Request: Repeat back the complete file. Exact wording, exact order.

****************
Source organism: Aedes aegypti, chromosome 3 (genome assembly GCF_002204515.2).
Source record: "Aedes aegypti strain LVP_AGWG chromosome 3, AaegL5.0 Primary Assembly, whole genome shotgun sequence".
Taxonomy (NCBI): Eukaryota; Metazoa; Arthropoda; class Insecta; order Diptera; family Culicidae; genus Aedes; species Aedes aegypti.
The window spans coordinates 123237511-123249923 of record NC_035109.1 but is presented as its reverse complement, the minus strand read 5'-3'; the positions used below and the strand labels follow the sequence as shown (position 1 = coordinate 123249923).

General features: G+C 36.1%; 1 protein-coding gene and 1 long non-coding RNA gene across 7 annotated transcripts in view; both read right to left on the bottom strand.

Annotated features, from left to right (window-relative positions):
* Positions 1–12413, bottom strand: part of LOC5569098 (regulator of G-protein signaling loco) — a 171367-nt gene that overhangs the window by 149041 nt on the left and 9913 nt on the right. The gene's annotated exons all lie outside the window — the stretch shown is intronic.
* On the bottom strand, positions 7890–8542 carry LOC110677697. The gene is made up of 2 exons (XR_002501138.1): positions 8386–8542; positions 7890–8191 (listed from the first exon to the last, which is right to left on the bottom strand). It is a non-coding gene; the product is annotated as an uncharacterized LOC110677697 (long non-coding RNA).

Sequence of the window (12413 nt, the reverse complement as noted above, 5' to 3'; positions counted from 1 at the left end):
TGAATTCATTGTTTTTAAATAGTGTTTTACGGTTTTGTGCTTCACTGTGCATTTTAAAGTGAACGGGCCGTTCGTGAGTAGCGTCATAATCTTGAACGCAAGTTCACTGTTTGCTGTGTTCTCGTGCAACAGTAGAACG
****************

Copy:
Source organism: Aedes aegypti, chromosome 3 (genome assembly GCF_002204515.2).
Source record: "Aedes aegypti strain LVP_AGWG chromosome 3, AaegL5.0 Primary Assembly, whole genome shotgun sequence".
Taxonomy (NCBI): Eukaryota; Metazoa; Arthropoda; class Insecta; order Diptera; family Culicidae; genus Aedes; species Aedes aegypti.
The window spans coordinates 123237511-123249923 of record NC_035109.1 but is presented as its reverse complement, the minus strand read 5'-3'; the positions used below and the strand labels follow the sequence as shown (position 1 = coordinate 123249923).

General features: G+C 36.1%; 1 protein-coding gene and 1 long non-coding RNA gene across 7 annotated transcripts in view; both read right to left on the bottom strand.

Annotated features, from left to right (window-relative positions):
* Positions 1–12413, bottom strand: part of LOC5569098 (regulator of G-protein signaling loco) — a 171367-nt gene that overhangs the window by 149041 nt on the left and 9913 nt on the right. The gene's annotated exons all lie outside the window — the stretch shown is intronic.
* On the bottom strand, positions 7890–8542 carry LOC110677697. The gene is made up of 2 exons (XR_002501138.1): positions 8386–8542; positions 7890–8191 (listed from the first exon to the last, which is right to left on the bottom strand). It is a non-coding gene; the product is annotated as an uncharacterized LOC110677697 (long non-coding RNA).

Sequence of the window (12413 nt, the reverse complement as noted above, 5' to 3'; positions counted from 1 at the left end):
TGAATTCATTGTTTTTAAATAGTGTTTTACGGTTTTGTGCTTCACTGTGCATTTTAAAGTGAACGGGCCGTTCGTGAGTAGCGTCATAATCTTGAACGCAAGTTCACTGTTTGCTGTGTTCTCGTGCAACAGTAGAACG